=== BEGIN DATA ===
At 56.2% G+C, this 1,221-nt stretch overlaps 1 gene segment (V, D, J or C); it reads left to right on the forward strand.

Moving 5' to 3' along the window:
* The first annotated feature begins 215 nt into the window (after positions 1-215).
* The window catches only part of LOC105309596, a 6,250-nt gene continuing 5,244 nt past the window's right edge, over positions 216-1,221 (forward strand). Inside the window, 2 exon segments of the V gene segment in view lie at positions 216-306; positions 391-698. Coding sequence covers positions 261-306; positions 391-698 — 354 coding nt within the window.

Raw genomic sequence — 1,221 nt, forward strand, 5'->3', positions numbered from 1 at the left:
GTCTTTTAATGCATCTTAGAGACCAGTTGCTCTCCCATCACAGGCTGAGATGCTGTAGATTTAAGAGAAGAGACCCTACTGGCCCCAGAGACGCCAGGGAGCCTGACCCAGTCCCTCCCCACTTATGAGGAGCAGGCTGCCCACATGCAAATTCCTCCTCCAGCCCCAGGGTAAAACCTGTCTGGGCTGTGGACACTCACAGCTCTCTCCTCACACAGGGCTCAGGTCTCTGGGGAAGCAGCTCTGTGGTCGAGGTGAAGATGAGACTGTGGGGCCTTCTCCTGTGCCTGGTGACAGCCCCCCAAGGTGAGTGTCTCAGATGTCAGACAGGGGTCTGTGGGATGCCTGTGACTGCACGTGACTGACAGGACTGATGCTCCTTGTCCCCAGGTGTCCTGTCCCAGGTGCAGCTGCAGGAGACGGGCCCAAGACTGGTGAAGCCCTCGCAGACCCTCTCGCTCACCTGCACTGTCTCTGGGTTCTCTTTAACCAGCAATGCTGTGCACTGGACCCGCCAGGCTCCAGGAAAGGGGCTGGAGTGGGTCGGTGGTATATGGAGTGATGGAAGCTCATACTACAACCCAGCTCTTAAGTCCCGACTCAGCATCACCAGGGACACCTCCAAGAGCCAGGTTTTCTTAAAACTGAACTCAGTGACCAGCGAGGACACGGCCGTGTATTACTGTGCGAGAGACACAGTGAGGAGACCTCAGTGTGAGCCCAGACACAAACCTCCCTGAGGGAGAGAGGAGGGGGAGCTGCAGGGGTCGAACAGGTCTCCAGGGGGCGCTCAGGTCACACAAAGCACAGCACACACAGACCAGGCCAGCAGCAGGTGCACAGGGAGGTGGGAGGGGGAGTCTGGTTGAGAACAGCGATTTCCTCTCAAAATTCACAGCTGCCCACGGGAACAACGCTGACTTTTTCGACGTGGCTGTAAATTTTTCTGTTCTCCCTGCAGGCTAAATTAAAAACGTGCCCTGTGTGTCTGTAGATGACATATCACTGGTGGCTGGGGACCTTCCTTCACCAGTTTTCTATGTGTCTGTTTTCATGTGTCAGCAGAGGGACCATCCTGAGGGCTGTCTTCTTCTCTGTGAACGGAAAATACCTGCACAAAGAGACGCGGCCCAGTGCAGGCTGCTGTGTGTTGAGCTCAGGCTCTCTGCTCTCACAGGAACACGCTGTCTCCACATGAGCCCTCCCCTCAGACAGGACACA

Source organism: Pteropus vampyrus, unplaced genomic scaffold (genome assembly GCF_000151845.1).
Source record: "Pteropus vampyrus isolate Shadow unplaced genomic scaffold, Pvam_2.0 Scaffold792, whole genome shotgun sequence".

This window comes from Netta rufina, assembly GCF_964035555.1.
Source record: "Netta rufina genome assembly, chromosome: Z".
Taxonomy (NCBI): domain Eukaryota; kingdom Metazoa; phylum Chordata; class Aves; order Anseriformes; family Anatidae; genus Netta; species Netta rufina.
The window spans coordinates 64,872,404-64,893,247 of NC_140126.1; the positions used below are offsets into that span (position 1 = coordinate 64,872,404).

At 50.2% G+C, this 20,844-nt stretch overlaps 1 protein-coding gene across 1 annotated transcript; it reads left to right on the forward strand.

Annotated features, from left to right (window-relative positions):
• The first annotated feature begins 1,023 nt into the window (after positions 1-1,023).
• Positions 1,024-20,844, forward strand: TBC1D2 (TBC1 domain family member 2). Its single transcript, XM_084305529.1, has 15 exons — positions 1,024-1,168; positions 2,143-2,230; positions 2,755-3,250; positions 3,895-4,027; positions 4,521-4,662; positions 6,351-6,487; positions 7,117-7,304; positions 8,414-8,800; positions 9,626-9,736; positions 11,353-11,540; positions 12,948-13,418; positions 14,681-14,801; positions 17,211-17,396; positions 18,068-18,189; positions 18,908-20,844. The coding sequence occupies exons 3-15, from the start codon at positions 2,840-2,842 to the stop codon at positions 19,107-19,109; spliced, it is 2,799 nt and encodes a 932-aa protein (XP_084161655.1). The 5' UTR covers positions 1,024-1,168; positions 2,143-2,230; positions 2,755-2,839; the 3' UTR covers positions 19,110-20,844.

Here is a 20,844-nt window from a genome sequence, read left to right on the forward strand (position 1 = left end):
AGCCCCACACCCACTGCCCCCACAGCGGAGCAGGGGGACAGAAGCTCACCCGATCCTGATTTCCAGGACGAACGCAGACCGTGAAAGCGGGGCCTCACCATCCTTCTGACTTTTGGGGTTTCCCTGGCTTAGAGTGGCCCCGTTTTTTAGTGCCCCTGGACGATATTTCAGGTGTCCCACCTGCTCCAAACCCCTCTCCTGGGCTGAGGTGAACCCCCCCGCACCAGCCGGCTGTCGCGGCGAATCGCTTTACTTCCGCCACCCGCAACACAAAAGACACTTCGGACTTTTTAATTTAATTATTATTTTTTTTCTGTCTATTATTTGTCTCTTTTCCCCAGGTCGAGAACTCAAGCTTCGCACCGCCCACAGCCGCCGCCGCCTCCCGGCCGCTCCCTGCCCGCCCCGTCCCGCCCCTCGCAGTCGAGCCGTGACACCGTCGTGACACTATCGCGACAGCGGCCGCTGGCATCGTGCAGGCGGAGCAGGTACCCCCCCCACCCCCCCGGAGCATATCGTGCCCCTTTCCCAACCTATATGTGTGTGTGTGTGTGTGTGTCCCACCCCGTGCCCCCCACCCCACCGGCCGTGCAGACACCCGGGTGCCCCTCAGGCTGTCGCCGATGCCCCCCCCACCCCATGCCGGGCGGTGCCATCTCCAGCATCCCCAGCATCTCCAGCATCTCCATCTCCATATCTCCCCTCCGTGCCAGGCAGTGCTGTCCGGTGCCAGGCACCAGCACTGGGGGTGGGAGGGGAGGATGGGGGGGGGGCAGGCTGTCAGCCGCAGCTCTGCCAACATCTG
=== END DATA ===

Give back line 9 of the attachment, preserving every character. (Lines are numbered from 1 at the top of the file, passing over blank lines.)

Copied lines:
This window comes from Netta rufina, assembly GCF_964035555.1.